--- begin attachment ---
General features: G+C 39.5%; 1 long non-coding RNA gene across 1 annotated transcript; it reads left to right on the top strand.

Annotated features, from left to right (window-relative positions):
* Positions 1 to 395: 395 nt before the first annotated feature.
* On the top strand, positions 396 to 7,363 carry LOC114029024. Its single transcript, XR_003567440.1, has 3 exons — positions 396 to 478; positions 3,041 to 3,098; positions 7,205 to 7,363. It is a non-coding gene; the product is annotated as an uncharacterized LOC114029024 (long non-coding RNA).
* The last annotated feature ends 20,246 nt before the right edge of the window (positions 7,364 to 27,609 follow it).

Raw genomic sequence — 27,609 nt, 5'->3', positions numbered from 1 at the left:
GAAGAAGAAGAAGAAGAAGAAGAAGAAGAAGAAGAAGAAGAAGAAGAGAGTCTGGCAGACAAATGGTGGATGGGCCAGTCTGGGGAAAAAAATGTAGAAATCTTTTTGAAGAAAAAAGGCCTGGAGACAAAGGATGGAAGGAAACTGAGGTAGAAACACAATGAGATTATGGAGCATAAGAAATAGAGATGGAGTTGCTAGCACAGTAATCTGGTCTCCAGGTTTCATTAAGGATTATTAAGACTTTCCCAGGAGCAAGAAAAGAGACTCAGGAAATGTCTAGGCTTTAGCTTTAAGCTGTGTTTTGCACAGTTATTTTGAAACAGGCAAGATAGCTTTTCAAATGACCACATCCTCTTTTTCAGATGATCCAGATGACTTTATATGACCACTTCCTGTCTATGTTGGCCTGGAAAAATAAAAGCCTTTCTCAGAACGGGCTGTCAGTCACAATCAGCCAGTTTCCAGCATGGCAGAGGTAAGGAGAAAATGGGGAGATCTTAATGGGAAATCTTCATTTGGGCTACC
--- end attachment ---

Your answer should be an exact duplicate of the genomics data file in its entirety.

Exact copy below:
General features: G+C 39.5%; 1 long non-coding RNA gene across 1 annotated transcript; it reads left to right on the top strand.

Annotated features, from left to right (window-relative positions):
* Positions 1 to 395: 395 nt before the first annotated feature.
* On the top strand, positions 396 to 7,363 carry LOC114029024. Its single transcript, XR_003567440.1, has 3 exons — positions 396 to 478; positions 3,041 to 3,098; positions 7,205 to 7,363. It is a non-coding gene; the product is annotated as an uncharacterized LOC114029024 (long non-coding RNA).
* The last annotated feature ends 20,246 nt before the right edge of the window (positions 7,364 to 27,609 follow it).

Raw genomic sequence — 27,609 nt, 5'->3', positions numbered from 1 at the left:
GAAGAAGAAGAAGAAGAAGAAGAAGAAGAAGAAGAAGAAGAAGAAGAGAGTCTGGCAGACAAATGGTGGATGGGCCAGTCTGGGGAAAAAAATGTAGAAATCTTTTTGAAGAAAAAAGGCCTGGAGACAAAGGATGGAAGGAAACTGAGGTAGAAACACAATGAGATTATGGAGCATAAGAAATAGAGATGGAGTTGCTAGCACAGTAATCTGGTCTCCAGGTTTCATTAAGGATTATTAAGACTTTCCCAGGAGCAAGAAAAGAGACTCAGGAAATGTCTAGGCTTTAGCTTTAAGCTGTGTTTTGCACAGTTATTTTGAAACAGGCAAGATAGCTTTTCAAATGACCACATCCTCTTTTTCAGATGATCCAGATGACTTTATATGACCACTTCCTGTCTATGTTGGCCTGGAAAAATAAAAGCCTTTCTCAGAACGGGCTGTCAGTCACAATCAGCCAGTTTCCAGCATGGCAGAGGTAAGGAGAAAATGGGGAGATCTTAATGGGAAATCTTCATTTGGGCTACC